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Theses Doctoral

On Identifying Rare Variants for Complex Human Traits

Fan, Ruixue

This thesis focuses on developing novel statistical tests for rare variants association analysis incorporating both marginal effects and interaction effects among rare variants. Compared with common variants, rare variants have lower minor allele frequencies (typically less than 5%), and hence traditional association tests for common variants will lose power for rare variants. Therefore, there is a pressing need of new analytical tools to tackle the problem of rare variants association with complex human traits. Several collapsing methods have been proposed that aggregate information of rare variants in a region and test them together. They can be divided into burden tests and non-burden tests based on their aggregation strategies. They are all variations of regression-based methods with the assumption that the phenotype is associated with the genotype via a (linear) regression model. Most of these methods consider only marginal effects of rare variants and fail to take into account gene-gene and gene-environmental interactive effects, which are ubiquitous and are of utmost importance in biological systems. In this thesis, we propose a summation of partition approach (SPA) -- a nonparametric strategy for rare variants association analysis. Extensive simulation studies show that SPA is powerful in detecting not only marginal effects but also gene-gene interaction effects of rare variants. Moreover, extensions of SPA are able to detect gene-environment interactions and other interactions existing in complicated biological system as well. We are also able to obtain the asymptotic behavior of the marginal SPA score, which guarantees the power of the proposed method. Inspired by the idea of stepwise variable selection, a significance-based backward dropping algorithm(SDA) is proposed to locate truly influential rare variants in a genetic region that has been identified significant. Unlike traditional backward dropping approaches which remove the least significant variables first, SDA introduces the idea of eliminating the most significant variable at each round. The removed variables are collected and their effects are evaluated by an influence ratio score -- the relative p-value change. Our simulation studies show that SDA is powerful to detect causal variables and SDA has lower false discovery rate than LASSO. We also demonstrate our method using the dataset provided by Genetic Analysis Workshop (GAW) 17 and the results support the superiority of SDA over LASSO. The general partition-retention framework can also be applied to detect gene-environmental interaction effects for common variants. We demonstrate this method using the dataset from Genetic Analysis Workshop (GAW) 18. Our nonparametric approach is able to identify a lot more possible influential gene-environmental pairs than traditional linear regression models. We propose in this thesis a "SPA-SDA" two step approach for rare variants association analysis at genomic scale: first identify significant regions of moderate sizes using SPA, and then apply SDA to the identified regions to pinpoint truly influential variables. This approach is computationally efficient for genomic data and it has the capacity to detect gene-gene and gene-environmental interactions.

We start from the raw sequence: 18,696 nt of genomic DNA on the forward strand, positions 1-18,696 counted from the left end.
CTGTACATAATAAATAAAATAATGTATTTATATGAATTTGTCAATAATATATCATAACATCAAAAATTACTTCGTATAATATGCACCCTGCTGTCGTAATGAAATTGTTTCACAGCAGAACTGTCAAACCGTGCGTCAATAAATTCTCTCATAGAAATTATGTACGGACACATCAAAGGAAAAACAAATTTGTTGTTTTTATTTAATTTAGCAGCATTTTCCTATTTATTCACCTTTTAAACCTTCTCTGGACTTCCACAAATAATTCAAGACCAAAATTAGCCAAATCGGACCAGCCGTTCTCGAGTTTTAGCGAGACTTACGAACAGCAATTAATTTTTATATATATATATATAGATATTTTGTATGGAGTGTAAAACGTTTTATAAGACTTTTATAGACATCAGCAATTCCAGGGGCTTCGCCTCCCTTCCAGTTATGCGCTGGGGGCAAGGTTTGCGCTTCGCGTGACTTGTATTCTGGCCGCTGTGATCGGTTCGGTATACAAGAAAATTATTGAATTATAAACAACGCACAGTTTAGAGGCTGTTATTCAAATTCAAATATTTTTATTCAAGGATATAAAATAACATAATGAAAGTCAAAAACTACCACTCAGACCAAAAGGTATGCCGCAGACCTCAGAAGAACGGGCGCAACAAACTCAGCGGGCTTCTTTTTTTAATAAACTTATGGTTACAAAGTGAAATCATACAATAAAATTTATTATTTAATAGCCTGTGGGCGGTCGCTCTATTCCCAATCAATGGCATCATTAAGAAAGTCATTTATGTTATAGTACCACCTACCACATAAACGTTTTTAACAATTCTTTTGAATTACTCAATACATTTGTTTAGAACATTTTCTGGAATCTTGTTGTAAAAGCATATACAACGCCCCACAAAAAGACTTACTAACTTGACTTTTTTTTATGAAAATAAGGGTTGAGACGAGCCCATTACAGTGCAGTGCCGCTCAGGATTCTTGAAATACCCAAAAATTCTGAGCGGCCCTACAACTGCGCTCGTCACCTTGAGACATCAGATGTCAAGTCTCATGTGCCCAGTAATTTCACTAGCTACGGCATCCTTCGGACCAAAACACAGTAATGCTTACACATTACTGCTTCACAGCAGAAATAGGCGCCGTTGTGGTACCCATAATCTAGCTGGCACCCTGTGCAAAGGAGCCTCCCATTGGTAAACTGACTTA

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More About This Work

Academic Units
Thesis Advisors
Lo, Shaw-Hwa
Ph.D., Columbia University
Published Here
March 16, 2015